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The 31 December 2021 deadline for the five members of the Eurasian Economic Union (EAEU) to transition away from their national medtech regulatory systems is approaching fast.

The medtech journey that started in 2016, initially at a fairly slow pace but latterly picking up momentum in the past one to two years, will see regulation fully harmonized across the five members – Russia, Kazakhstan, Belarus, Kyrgyzstan and Armenia – as of 1 January 2022. (Eurasian Medtech System Still Officially Targeting 2021 Deadline)

Use of the new harmonized system will be mandatory for the five members, and interim access to national systems rules’ being used in parallel during the transition, will end on 31 December.

Only one product had gained approval via the harmonized system by the beginning of 2020, but that number has since risen to seven – all from EAEU-based companies, Moscow-based Raifarm consultancy’s medical device regulations director team Alexey Stepanov told Medtech Insight. There may be a first filing from overseas soon, he added.

But the system is still not complete. All level one and level two documents have been published and are in place, and while many level three documents are in place, the need for new ones keeps expanding as additional system requirements are identified.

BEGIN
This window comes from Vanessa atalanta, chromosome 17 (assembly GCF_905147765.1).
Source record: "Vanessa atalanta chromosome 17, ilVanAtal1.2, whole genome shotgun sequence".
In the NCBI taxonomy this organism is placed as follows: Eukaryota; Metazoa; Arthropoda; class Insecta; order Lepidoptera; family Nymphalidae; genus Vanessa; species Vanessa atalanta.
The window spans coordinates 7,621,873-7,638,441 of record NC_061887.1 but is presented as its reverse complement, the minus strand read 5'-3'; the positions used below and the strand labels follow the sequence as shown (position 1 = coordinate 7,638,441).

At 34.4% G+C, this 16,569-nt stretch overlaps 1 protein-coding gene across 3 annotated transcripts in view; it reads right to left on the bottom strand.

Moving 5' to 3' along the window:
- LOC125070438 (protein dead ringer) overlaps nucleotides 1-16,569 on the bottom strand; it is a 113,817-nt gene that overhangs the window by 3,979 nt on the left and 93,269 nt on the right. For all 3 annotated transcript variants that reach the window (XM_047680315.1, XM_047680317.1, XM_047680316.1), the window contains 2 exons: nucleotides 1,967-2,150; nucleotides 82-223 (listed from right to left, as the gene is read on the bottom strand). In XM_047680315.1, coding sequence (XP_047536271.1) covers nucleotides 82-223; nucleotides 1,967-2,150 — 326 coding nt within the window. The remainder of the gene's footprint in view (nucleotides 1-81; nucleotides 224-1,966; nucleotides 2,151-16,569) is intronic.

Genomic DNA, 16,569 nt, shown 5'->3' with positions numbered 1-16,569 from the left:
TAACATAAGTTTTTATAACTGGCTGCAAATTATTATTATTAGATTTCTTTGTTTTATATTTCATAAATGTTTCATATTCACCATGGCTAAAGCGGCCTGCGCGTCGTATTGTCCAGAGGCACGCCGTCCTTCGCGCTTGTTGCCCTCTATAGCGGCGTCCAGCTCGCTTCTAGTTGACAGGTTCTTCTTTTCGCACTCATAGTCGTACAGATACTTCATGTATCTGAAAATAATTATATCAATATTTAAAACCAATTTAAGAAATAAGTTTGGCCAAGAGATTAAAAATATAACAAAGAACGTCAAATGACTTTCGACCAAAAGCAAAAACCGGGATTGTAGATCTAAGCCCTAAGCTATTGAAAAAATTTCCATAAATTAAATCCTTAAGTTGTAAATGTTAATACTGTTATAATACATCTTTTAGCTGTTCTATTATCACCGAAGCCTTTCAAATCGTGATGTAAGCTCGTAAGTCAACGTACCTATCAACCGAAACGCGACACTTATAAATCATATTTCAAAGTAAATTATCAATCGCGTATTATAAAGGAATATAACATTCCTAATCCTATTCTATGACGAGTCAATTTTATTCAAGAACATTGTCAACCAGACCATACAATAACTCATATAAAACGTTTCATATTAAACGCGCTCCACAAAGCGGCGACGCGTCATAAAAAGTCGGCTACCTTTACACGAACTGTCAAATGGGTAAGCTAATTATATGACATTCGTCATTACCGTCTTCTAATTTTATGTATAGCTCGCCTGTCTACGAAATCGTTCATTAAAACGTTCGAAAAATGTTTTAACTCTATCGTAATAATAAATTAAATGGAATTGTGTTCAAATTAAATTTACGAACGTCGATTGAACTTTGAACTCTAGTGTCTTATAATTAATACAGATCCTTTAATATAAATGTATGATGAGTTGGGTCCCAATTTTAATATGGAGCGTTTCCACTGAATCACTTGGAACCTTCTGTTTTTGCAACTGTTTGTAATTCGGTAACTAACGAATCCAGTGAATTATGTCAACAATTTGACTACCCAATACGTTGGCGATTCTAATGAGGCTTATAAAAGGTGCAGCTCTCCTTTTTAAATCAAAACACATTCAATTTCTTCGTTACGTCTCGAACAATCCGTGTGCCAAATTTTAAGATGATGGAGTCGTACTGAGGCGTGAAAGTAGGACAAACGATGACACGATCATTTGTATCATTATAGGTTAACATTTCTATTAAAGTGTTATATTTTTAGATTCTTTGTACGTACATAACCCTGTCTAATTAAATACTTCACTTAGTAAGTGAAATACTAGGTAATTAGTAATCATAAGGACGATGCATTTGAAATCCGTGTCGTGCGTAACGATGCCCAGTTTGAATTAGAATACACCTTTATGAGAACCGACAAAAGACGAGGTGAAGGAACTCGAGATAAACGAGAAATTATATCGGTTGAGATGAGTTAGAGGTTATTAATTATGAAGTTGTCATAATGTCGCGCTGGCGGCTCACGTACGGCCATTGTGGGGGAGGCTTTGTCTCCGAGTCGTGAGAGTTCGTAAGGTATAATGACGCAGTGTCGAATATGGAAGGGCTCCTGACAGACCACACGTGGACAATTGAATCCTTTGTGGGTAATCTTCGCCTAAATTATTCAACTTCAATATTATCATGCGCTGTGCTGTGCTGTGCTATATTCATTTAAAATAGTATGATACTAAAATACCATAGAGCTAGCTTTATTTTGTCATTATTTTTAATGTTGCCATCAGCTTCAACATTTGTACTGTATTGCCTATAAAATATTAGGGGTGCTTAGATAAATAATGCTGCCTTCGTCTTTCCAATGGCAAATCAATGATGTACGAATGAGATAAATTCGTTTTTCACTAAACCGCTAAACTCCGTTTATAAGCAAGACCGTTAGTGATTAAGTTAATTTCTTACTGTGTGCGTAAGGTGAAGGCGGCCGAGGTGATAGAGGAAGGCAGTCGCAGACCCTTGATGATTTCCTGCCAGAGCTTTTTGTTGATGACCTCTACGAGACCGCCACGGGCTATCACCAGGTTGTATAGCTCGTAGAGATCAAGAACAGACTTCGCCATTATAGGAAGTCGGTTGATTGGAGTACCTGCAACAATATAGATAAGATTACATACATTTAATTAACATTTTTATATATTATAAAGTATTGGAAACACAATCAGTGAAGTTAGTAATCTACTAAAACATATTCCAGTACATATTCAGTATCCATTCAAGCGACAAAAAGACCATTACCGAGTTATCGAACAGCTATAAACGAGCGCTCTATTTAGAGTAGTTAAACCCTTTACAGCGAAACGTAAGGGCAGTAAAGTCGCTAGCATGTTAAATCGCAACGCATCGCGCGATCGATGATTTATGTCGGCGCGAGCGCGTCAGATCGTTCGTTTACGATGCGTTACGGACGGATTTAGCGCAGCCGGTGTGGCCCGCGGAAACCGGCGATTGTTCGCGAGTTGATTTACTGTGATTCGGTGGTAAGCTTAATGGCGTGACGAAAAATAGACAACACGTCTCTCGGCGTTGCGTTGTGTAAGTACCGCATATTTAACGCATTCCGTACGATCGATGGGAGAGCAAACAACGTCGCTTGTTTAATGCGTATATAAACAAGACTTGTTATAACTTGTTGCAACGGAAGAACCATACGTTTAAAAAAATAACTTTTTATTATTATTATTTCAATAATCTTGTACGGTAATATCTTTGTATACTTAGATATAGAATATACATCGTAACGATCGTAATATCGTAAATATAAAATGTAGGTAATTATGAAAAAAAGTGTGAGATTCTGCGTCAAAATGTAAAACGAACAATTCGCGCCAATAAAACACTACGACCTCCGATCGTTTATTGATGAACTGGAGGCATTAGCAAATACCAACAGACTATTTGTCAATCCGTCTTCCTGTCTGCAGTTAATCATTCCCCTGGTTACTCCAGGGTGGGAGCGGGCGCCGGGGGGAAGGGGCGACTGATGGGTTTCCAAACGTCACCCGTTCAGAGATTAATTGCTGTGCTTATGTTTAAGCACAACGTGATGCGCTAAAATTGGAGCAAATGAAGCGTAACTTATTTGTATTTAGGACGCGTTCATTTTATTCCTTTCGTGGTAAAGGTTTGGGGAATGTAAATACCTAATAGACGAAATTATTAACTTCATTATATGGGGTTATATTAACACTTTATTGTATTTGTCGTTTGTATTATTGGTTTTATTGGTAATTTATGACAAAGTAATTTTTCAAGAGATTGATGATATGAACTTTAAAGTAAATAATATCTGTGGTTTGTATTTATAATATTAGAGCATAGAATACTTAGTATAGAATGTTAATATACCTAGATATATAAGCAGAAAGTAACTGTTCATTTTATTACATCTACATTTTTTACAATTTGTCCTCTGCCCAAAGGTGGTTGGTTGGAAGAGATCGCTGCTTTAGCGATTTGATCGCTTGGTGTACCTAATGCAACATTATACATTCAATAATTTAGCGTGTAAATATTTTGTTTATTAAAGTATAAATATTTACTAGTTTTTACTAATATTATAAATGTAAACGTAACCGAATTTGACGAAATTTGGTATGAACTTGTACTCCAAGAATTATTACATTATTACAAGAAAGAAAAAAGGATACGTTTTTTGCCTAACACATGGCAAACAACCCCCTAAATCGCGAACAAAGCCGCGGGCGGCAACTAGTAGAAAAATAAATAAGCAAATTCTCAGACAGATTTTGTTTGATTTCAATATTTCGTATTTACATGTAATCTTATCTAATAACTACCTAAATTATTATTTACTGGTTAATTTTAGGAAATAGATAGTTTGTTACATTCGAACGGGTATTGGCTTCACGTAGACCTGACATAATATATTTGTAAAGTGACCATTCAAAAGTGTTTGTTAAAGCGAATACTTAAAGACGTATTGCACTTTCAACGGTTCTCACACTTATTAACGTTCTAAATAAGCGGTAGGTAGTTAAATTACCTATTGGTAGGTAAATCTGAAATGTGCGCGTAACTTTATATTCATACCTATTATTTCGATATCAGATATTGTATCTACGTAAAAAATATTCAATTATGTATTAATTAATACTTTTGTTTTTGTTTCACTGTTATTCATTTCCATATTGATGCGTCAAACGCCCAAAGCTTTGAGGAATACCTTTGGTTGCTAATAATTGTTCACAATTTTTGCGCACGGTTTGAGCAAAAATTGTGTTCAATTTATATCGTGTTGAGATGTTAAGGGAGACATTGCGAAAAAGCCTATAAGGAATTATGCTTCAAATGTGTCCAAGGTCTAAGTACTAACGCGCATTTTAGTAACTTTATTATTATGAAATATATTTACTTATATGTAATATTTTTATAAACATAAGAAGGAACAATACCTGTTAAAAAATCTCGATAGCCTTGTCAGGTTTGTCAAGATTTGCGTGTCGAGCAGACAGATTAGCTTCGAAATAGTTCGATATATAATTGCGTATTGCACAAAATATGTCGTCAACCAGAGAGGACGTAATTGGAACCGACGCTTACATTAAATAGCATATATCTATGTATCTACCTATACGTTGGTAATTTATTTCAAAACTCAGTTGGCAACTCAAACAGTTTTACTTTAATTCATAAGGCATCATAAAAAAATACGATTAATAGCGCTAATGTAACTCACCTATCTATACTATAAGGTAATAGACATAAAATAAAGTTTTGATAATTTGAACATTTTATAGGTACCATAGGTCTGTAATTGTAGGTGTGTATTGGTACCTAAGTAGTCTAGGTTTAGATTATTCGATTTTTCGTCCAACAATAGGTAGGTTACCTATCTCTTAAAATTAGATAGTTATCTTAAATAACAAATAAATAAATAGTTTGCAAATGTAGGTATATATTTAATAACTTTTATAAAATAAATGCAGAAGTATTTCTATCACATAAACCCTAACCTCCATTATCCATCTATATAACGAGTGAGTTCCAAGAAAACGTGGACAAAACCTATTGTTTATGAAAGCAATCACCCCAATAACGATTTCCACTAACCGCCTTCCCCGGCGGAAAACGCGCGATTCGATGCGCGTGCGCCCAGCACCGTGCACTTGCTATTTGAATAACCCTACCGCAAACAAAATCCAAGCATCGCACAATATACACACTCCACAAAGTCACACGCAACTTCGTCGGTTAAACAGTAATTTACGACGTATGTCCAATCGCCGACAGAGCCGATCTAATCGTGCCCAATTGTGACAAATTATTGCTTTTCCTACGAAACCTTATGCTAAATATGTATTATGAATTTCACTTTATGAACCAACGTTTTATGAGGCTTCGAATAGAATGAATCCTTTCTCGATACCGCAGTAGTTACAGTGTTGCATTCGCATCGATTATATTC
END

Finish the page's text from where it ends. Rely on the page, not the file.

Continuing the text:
Level three documents seek to explain how the EAEU for medical devices will work in practice, detailing, for instance, the procedures for making registration submissions and the voluntary standards that ensure device conformity. Level two documents lay out fundamental rules for medtechs operating in the EAEU, on post-market surveillance system needs and rules on monitoring safety, quality and efficacy, etc.

QMS Progress Is Slow

The guidelines for quality management system (QMS) inspection – a document that is most-keenly awaited by manufacturers, enabling them to start product registration processes – is still outstanding. Drafts have been circulating, but a final version is yet to be put in place. This is a key element of the ability of the EUEA system for medical devices to function well. 

On the subject of QMS, two draft guidelines have been released on: requirements for designing, implementing and maintaining QMS based on risk classification (referring to the Russian standard GOST ISO 13485-2017 and Eurasian decision No 106); and on the types of QMS audits: initial, regular (every five years) and unplanned. Rules on remote QMS audits, where applicable, are also covered.

Nevertheless, in spite of certain missing elements, the federal service for surveillance in health care,  Roszdravnadzor (RZN) and the other Eurasian regulators, are bullish. “The message we have from different medical device regulators is that the system is ready for use,” said Stepanov.

“New class IIb and III products must use clinical data generated in EAEU countries to access the EAEU market.” ̶  Alexey Stepanov

While the system is harmonized and equal, it will be dominated by the practices proposed by Russia, which is politically stronger that its four EAEU counterpart economies.